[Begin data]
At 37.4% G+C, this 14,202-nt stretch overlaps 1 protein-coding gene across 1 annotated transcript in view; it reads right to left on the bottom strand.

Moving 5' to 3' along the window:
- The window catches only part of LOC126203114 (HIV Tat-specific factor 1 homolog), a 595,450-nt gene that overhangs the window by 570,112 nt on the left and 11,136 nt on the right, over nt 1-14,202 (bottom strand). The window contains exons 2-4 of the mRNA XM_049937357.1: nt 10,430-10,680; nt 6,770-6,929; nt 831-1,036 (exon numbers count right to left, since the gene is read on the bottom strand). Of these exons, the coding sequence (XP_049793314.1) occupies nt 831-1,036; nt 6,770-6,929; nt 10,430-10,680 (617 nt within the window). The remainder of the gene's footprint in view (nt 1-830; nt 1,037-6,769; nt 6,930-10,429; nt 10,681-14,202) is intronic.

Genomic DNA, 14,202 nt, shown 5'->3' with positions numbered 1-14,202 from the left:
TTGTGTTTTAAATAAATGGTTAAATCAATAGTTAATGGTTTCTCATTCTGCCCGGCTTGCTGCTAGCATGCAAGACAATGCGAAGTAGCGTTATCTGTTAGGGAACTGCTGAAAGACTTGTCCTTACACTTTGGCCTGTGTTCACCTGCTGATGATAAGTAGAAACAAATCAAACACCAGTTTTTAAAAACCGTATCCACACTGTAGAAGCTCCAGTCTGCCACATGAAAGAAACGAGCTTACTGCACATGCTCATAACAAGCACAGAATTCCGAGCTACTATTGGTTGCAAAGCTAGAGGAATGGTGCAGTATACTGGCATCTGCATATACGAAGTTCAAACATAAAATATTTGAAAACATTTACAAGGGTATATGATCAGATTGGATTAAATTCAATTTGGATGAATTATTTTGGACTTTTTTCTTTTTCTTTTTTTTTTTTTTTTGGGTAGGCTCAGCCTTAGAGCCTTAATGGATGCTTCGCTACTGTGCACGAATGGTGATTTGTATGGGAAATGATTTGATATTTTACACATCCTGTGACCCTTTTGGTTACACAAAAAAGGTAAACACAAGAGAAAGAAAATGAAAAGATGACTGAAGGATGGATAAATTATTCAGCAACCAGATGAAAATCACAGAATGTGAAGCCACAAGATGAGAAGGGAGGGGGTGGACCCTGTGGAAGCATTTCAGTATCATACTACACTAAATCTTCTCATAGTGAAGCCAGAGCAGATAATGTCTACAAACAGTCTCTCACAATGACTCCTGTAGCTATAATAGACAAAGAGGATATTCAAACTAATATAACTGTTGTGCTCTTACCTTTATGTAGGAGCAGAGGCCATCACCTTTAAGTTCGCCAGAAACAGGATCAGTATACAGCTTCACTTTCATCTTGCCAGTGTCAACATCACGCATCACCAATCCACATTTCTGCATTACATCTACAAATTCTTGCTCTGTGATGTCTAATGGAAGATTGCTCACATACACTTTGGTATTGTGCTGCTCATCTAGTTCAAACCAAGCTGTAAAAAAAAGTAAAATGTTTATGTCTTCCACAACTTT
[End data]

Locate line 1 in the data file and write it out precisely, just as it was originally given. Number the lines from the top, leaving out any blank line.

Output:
At 37.4% G+C, this 14,202-nt stretch overlaps 1 protein-coding gene across 1 annotated transcript in view; it reads right to left on the bottom strand.